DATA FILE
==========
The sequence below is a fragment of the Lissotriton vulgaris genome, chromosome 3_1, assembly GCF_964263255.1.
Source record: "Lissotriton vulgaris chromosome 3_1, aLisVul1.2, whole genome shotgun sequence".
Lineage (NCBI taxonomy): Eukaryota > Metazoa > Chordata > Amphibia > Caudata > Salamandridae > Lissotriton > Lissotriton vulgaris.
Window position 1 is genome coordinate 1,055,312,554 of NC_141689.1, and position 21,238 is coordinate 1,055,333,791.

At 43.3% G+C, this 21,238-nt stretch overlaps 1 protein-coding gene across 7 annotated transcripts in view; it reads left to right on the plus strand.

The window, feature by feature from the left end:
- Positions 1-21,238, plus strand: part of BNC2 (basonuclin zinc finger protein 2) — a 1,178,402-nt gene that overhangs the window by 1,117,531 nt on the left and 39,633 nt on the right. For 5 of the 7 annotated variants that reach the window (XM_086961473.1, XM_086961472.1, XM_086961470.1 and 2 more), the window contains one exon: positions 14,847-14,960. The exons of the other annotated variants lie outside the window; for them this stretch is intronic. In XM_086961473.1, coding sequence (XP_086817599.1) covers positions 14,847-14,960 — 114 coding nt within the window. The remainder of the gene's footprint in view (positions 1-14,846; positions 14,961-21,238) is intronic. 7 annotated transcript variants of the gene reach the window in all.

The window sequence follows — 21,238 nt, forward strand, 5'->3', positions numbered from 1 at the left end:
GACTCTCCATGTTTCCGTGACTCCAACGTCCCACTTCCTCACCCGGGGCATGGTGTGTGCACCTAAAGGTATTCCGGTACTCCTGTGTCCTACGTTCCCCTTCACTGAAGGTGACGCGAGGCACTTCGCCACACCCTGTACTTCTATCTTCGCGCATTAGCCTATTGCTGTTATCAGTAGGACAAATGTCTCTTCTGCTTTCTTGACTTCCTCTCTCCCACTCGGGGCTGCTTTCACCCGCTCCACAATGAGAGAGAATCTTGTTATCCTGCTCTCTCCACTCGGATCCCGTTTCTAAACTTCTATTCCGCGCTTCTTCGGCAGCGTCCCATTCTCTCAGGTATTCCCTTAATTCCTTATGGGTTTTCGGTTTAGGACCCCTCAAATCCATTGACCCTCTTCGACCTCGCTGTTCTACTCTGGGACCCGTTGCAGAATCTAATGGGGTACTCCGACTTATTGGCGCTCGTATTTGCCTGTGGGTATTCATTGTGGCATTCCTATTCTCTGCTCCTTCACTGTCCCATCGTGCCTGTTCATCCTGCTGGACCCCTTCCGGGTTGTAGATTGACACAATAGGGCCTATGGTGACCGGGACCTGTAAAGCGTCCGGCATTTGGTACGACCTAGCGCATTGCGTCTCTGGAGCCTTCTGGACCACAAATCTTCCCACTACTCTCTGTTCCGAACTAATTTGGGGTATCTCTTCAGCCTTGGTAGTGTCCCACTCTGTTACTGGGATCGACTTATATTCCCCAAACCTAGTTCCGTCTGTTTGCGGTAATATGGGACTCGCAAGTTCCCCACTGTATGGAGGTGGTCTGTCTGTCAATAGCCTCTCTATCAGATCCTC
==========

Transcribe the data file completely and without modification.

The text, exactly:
The sequence below is a fragment of the Lissotriton vulgaris genome, chromosome 3_1, assembly GCF_964263255.1.
Source record: "Lissotriton vulgaris chromosome 3_1, aLisVul1.2, whole genome shotgun sequence".
Lineage (NCBI taxonomy): Eukaryota > Metazoa > Chordata > Amphibia > Caudata > Salamandridae > Lissotriton > Lissotriton vulgaris.
Window position 1 is genome coordinate 1,055,312,554 of NC_141689.1, and position 21,238 is coordinate 1,055,333,791.

At 43.3% G+C, this 21,238-nt stretch overlaps 1 protein-coding gene across 7 annotated transcripts in view; it reads left to right on the plus strand.

The window, feature by feature from the left end:
- Positions 1-21,238, plus strand: part of BNC2 (basonuclin zinc finger protein 2) — a 1,178,402-nt gene that overhangs the window by 1,117,531 nt on the left and 39,633 nt on the right. For 5 of the 7 annotated variants that reach the window (XM_086961473.1, XM_086961472.1, XM_086961470.1 and 2 more), the window contains one exon: positions 14,847-14,960. The exons of the other annotated variants lie outside the window; for them this stretch is intronic. In XM_086961473.1, coding sequence (XP_086817599.1) covers positions 14,847-14,960 — 114 coding nt within the window. The remainder of the gene's footprint in view (positions 1-14,846; positions 14,961-21,238) is intronic. 7 annotated transcript variants of the gene reach the window in all.

The window sequence follows — 21,238 nt, forward strand, 5'->3', positions numbered from 1 at the left end:
GACTCTCCATGTTTCCGTGACTCCAACGTCCCACTTCCTCACCCGGGGCATGGTGTGTGCACCTAAAGGTATTCCGGTACTCCTGTGTCCTACGTTCCCCTTCACTGAAGGTGACGCGAGGCACTTCGCCACACCCTGTACTTCTATCTTCGCGCATTAGCCTATTGCTGTTATCAGTAGGACAAATGTCTCTTCTGCTTTCTTGACTTCCTCTCTCCCACTCGGGGCTGCTTTCACCCGCTCCACAATGAGAGAGAATCTTGTTATCCTGCTCTCTCCACTCGGATCCCGTTTCTAAACTTCTATTCCGCGCTTCTTCGGCAGCGTCCCATTCTCTCAGGTATTCCCTTAATTCCTTATGGGTTTTCGGTTTAGGACCCCTCAAATCCATTGACCCTCTTCGACCTCGCTGTTCTACTCTGGGACCCGTTGCAGAATCTAATGGGGTACTCCGACTTATTGGCGCTCGTATTTGCCTGTGGGTATTCATTGTGGCATTCCTATTCTCTGCTCCTTCACTGTCCCATCGTGCCTGTTCATCCTGCTGGACCCCTTCCGGGTTGTAGATTGACACAATAGGGCCTATGGTGACCGGGACCTGTAAAGCGTCCGGCATTTGGTACGACCTAGCGCATTGCGTCTCTGGAGCCTTCTGGACCACAAATCTTCCCACTACTCTCTGTTCCGAACTAATTTGGGGTATCTCTTCAGCCTTGGTAGTGTCCCACTCTGTTACTGGGATCGACTTATATTCCCCAAACCTAGTTCCGTCTGTTTGCGGTAATATGGGACTCGCAAGTTCCCCACTGTATGGAGGTGGTCTGTCTGTCAATAGCCTCTCTATCAGATCCTC